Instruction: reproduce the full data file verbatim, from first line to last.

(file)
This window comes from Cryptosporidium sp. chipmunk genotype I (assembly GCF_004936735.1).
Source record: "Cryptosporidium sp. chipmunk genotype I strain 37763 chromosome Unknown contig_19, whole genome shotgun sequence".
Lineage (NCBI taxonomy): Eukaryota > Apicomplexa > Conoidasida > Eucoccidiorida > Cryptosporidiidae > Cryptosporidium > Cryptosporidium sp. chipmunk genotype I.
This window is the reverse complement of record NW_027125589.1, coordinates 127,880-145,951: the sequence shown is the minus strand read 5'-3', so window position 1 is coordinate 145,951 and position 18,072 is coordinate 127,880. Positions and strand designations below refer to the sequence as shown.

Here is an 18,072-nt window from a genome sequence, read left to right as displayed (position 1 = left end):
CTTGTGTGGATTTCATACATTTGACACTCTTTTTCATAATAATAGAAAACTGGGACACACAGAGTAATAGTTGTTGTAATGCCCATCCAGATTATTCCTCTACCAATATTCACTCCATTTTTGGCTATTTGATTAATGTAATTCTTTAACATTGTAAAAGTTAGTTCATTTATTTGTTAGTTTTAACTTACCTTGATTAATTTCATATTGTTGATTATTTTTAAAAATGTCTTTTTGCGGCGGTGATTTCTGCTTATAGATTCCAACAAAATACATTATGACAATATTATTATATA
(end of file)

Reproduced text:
This window comes from Cryptosporidium sp. chipmunk genotype I (assembly GCF_004936735.1).
Source record: "Cryptosporidium sp. chipmunk genotype I strain 37763 chromosome Unknown contig_19, whole genome shotgun sequence".
Lineage (NCBI taxonomy): Eukaryota > Apicomplexa > Conoidasida > Eucoccidiorida > Cryptosporidiidae > Cryptosporidium > Cryptosporidium sp. chipmunk genotype I.
This window is the reverse complement of record NW_027125589.1, coordinates 127,880-145,951: the sequence shown is the minus strand read 5'-3', so window position 1 is coordinate 145,951 and position 18,072 is coordinate 127,880. Positions and strand designations below refer to the sequence as shown.

Here is an 18,072-nt window from a genome sequence, read left to right as displayed (position 1 = left end):
CTTGTGTGGATTTCATACATTTGACACTCTTTTTCATAATAATAGAAAACTGGGACACACAGAGTAATAGTTGTTGTAATGCCCATCCAGATTATTCCTCTACCAATATTCACTCCATTTTTGGCTATTTGATTAATGTAATTCTTTAACATTGTAAAAGTTAGTTCATTTATTTGTTAGTTTTAACTTACCTTGATTAATTTCATATTGTTGATTATTTTTAAAAATGTCTTTTTGCGGCGGTGATTTCTGCTTATAGATTCCAACAAAATACATTATGACAATATTATTATATA